• TUILogonAll -($true or $false) – log into all UM mailboxes
  • UMDialPlan – specify Diam Plan to test
  • UMIPGateway – Specify gateway to test for outgoing test call
  • CallRouter – Specifies the CAS server to test call routing
  • CertificateThumbprint – specifies the certificates thumbprint used for SIP Secured/Secured testing
  • DiagDtmfDurationInMilisecs – Duration of each digit sent
  • DiagDtmfSequence – Specify sequence of digits sent
  • DiagInitialSilenceInMilisecs – Specify MS pause before digit sequence
  • DiagInterDtmfDiffGapInMilisecs – Specifies whether to customize the time between the digits in the sequence
  • DiagInterDtmfGapInMilisecs – Time between digits in the sequence
  • DomainController – Specify the DC to handle AD queries
  • From – Specify originating SIP address
  • ListenPort – Change default port (which is port 9000)
  • MediaSecured – User secure RTP on TRP
  • RemotePort – Port used for the call (5061 is the default)
  • Secured – SIP Secured mode
  • Timeout – Specifies time out for the entire test. (600 seconds is the default)

Use the Test-WebServicesConnectivity cmdlet to perform basic operations to verify the functionality of Exchange Web Services on a server running Microsoft Exchange Server 2013.


Parameters available for the cmdlet:

  • AutoDiscoverServer – Specifies the server to use for AutoDiscover
  • ClientAccessServer – Specify which CAS server to test against
  • Identity – Specified the MailboxID to use for testing
  • LightMode – Only GetFolder is used for testing, all other tests are ignored
  • MailboxCredential – Specify the mailbox credentials to use for testing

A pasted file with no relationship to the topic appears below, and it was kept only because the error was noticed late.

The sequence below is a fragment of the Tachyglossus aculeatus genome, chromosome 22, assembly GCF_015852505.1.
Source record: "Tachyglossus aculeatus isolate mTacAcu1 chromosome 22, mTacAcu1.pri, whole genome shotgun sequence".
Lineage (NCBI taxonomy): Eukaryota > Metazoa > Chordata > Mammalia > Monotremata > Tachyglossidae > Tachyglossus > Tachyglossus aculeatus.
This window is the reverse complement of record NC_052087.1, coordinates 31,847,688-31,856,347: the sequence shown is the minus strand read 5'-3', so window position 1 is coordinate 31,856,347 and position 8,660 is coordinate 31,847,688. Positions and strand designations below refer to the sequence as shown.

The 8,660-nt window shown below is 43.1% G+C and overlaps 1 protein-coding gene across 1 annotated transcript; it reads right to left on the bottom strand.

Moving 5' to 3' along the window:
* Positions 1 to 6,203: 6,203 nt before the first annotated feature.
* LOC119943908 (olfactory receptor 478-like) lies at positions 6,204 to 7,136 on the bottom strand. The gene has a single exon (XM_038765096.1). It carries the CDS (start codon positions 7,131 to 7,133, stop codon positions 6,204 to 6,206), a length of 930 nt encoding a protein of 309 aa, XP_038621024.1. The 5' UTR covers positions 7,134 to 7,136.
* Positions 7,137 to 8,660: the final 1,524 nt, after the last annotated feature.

• TrustAnySSLCertificate – Specify this if a certificate cannot be verified

While testing the command, I noticed that the help file contained an option that is not available in the version I was testing:


When I tried to add the parameter to the command, I was unable to. Apparently it is not available in CU3:


**I’ve verified that this option does not exist in CU6 and the wording above was scrubbed and now shows the ‘ClientAccessServer’ switch instead.

Next Steps
In this article we’ve gotten through all of the native Exchange PowerShell Cmdlets for testing. Below I have assembled this article’s ten test cmdlets and ‘enhanced’ them to show only what should be important from each test:

foreach ($line in $cas) {Test-OutlookWebServices -clientAccessServer $line}


Test-PowerShellConnectivity | ft localsite,clientacessserver,urltype,connectiontype,result,error -auto


$domains = (Get-AcceptedDomain).domainname
$smtp = $domains.smtpdomain
foreach ($line in $smtp) {Test-SenderId -IPAddress <external IP of Exchange server(s)> -PurportedResponsibleDomain $line}

test-servicehealth  |ft role,require*,ServicesNotRunning -auto


Get-TransportService | Test-SmtpConnectivity



Past Posts in the Series
Testing Exchange Server Updates – Part 1
Testing Exchange Server Updates – Part 2
Testing Exchange Server Updates – Part 3